Thailand Institute of Nuclear Technology (TINT) and Chulalongkorn University (CU) have been conducting research on nuclear power plant safety since 2012, putting emphasis on severe accident studies. The reason to this is that the Fukushima Accident, which is a severe accident, has driven attention of the public toward nuclear power safety, and thus it is the appropriate place to start. Currently, there are four main research topics, aiming to grasp the overview of the severe accident. The first research topic [1] is on thermal hydraulic assessment in reactor coolant system using SCDAP/RELAP5 of Innovative Systems Software (ISS), which aims to understand the situation of the reactor cooling system (RCS) during severe accidents. The second research topic is on assessment of cesium compound behavior in containment vessel using ART Mod 2 of Japan Atomic Energy Research Institute (JAERI), which aims to understand the behavior of cesium compounds in containment vessel (this study). The third research topic [2] is on the experiment of cesium compound behavior under high pressure and high temperature conditions, which aims to understand the behavior of cesium compound from experiment. The last research topic [3, 4] is on the consideration of accident consequence assessment methodology which can cover the overall consequences for people and the environment, in order to be able to consider consequences other than health effects due to radiation exposure which was basically the only thing considered in preceding studies.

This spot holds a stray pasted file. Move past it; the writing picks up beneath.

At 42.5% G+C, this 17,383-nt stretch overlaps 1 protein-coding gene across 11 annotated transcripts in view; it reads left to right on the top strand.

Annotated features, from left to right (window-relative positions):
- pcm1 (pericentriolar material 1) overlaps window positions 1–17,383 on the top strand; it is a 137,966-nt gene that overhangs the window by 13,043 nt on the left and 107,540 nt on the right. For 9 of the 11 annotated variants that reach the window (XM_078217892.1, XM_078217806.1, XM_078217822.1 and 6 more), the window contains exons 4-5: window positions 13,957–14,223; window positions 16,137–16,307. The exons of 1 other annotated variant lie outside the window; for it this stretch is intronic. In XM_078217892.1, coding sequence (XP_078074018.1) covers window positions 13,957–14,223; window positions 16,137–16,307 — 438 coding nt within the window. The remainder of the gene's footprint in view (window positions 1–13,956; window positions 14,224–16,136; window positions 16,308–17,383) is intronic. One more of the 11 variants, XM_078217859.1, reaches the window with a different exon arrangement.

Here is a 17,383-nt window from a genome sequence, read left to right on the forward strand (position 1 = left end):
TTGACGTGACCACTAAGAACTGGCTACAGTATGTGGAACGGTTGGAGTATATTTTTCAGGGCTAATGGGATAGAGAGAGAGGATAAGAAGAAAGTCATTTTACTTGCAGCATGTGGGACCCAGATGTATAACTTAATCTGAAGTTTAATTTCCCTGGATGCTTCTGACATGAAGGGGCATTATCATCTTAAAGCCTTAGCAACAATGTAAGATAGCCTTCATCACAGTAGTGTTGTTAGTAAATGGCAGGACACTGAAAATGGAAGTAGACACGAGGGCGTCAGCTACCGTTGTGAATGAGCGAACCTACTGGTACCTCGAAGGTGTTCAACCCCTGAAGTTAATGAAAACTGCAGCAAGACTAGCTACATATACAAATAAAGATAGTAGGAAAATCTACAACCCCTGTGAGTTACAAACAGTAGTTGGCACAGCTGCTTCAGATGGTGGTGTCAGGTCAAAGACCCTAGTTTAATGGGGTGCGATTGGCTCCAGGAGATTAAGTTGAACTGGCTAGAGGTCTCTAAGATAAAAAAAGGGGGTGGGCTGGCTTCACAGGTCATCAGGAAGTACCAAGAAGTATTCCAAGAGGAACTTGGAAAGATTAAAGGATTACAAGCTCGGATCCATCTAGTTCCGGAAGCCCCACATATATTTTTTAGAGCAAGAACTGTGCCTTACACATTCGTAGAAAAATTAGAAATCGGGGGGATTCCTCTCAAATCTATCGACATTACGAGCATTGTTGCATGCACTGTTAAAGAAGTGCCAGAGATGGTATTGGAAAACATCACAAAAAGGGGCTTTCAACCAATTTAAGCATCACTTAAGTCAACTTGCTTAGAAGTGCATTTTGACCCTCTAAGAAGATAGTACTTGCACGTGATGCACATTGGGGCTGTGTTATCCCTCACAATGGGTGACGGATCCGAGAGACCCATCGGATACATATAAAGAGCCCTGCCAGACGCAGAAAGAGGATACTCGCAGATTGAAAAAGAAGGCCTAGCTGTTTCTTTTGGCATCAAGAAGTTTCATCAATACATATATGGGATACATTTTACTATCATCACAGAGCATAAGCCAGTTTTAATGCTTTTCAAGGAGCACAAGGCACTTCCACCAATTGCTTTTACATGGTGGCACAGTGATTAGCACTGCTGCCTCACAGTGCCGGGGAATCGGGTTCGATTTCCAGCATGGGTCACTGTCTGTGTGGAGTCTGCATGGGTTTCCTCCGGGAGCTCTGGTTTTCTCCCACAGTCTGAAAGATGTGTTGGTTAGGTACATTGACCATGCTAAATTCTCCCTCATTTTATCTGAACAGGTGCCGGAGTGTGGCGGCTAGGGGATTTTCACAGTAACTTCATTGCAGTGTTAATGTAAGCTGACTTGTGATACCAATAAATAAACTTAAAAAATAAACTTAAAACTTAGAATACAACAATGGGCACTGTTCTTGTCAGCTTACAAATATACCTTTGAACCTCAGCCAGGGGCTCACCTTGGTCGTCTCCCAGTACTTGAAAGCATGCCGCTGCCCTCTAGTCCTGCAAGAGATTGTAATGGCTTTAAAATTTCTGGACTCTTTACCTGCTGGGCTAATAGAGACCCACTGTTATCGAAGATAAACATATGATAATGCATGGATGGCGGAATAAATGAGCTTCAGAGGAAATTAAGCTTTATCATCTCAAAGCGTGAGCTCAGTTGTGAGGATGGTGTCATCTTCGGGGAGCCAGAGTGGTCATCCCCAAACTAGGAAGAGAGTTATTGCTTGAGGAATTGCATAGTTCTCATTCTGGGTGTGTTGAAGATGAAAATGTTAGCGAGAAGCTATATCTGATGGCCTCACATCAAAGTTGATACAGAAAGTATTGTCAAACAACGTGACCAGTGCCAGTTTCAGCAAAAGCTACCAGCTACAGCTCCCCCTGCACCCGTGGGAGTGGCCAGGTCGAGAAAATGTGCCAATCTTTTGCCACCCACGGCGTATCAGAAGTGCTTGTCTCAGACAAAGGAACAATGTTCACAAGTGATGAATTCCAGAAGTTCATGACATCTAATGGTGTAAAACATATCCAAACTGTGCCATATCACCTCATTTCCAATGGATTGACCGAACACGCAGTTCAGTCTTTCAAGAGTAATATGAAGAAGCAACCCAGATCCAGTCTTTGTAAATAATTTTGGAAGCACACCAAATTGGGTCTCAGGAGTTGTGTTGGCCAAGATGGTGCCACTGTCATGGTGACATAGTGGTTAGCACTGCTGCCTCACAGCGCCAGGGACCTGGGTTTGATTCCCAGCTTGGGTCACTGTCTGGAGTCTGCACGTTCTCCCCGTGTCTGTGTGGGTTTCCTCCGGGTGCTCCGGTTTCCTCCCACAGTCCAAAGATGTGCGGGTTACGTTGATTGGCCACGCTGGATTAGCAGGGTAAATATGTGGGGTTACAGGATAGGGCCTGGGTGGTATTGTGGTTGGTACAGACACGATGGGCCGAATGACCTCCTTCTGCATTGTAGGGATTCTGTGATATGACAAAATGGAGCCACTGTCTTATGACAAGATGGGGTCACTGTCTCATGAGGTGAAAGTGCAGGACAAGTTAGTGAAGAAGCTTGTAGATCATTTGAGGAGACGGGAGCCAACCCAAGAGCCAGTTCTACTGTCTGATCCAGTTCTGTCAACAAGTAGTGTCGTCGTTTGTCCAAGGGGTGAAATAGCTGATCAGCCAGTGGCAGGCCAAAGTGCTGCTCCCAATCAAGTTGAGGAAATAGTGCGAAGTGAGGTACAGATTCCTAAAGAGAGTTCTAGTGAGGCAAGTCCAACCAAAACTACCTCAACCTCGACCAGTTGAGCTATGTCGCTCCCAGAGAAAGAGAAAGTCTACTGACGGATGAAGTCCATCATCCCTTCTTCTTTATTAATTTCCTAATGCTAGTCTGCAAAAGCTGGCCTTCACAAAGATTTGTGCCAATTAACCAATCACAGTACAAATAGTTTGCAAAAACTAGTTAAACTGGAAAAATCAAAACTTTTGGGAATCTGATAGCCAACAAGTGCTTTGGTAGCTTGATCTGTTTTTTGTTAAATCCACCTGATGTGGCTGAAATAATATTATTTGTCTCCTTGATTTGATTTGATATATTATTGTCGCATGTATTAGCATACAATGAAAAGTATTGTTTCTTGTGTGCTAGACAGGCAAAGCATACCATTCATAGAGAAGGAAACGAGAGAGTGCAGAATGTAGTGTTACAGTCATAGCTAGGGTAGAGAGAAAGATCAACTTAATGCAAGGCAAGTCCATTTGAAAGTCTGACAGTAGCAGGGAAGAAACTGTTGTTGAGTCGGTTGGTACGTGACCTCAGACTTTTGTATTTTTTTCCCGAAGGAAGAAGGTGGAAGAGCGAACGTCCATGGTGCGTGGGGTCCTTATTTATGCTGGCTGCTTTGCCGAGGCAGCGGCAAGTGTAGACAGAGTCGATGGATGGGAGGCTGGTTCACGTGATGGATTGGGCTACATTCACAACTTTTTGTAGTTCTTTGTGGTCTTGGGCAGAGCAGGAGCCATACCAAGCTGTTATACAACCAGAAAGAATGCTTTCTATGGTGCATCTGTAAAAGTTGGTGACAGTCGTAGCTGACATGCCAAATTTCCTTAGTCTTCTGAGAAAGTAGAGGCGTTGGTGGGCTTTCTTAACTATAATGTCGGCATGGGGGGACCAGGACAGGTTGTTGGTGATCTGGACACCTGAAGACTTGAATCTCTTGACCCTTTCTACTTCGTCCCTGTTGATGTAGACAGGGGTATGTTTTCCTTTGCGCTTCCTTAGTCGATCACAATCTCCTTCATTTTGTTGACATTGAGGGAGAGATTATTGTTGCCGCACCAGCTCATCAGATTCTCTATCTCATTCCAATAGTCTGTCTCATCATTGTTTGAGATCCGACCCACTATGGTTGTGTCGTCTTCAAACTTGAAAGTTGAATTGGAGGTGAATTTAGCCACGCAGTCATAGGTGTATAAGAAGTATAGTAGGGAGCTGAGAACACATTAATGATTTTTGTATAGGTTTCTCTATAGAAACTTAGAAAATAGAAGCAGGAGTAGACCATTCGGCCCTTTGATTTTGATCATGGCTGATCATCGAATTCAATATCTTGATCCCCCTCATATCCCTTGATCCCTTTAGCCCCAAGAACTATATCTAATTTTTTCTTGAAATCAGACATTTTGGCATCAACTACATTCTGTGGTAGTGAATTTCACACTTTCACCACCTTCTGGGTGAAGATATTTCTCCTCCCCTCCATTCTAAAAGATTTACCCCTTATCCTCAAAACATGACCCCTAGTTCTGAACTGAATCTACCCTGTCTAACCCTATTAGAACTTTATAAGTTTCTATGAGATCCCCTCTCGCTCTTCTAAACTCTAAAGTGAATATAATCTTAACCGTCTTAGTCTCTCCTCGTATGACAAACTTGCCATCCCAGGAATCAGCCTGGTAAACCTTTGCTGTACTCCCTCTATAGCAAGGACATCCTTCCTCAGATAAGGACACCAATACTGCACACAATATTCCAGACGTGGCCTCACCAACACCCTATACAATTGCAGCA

Assessment of fission product behavior in containment vessel, the second topic, is important to understand the whole sequence of a severe accident. It is used to link two assessments together: assessment of fission product behavior in reactor core and assessment of consequences of fission product on people and environment. This study was thus launched in Thailand in order to evaluate and collect essential data of fission product behavior, especially cesium compounds. There are a number of widely used computer programs for fission product behavior evaluation, such as MELCOR 2.1 [9] and CONTAIN 2.0 [10] of United States Nuclear Regulatory Commission, ASTEC 2.1 and SOPHAEROS 2.2 [11] of Institut de Radioprotection et de Sûreté Nucléaire (IRSN), COCOSYS 1.2 [12] of Gesellschaft für Anlagen- und Reaktorsicherheit (GRS), and ART Mod 2 [13] of Japan Atomic Energy Research Institute (JAERI). ART Mod 2 code was developed by JAERI and had been actively updated until 1997 [14]. However, due to some reasons, JAERI stopped further updates and shared the source code to the Radiation Safety Information Computational Center (RSICC). Therefore, ART Mod 2 code is a good choice for a newcomer country like Thailand which is in its beginning stage of research and development in fission product behavior in containment vessel and would like to have access to the source code in order to further develop by itself. JAEA (previously JAERI) decided to resume the development in 2015 [14] after the Fukushima Accident, which makes it even more attractive for a newcomer country since the code can do more with the updated version. In the latest validation work of ART Mod 2 by A. Hidaka et al. [15], gravitational settling and diffusiophoresis models of ART Mod 2 were validated using the NSPP-501, NSPP-502, NSPP-503, NSPP-504, and NSPP-505 experiments which studied the behavior of iron (III) oxide (Fe2O3) aerosols in saturated steam-air environment. As a result, there is good agreement between ART Mod 2 prediction and measured aerosol deposition. Additionally, in January 2015, ART Mod 2 was modified to correct coding errors and improve the vibration in the results of vapor calculation [14]. The latest ART Mod 2 is used to investigate the behavior of cesium iodide aerosols during containment bypass (BYP) in our previous study in which the deposition of cesium compound aerosols on the floor was largely overestimated [16]. Therefore, the authors started the research to modify and develop the aerosol deposition models of ART Mod 2 [17].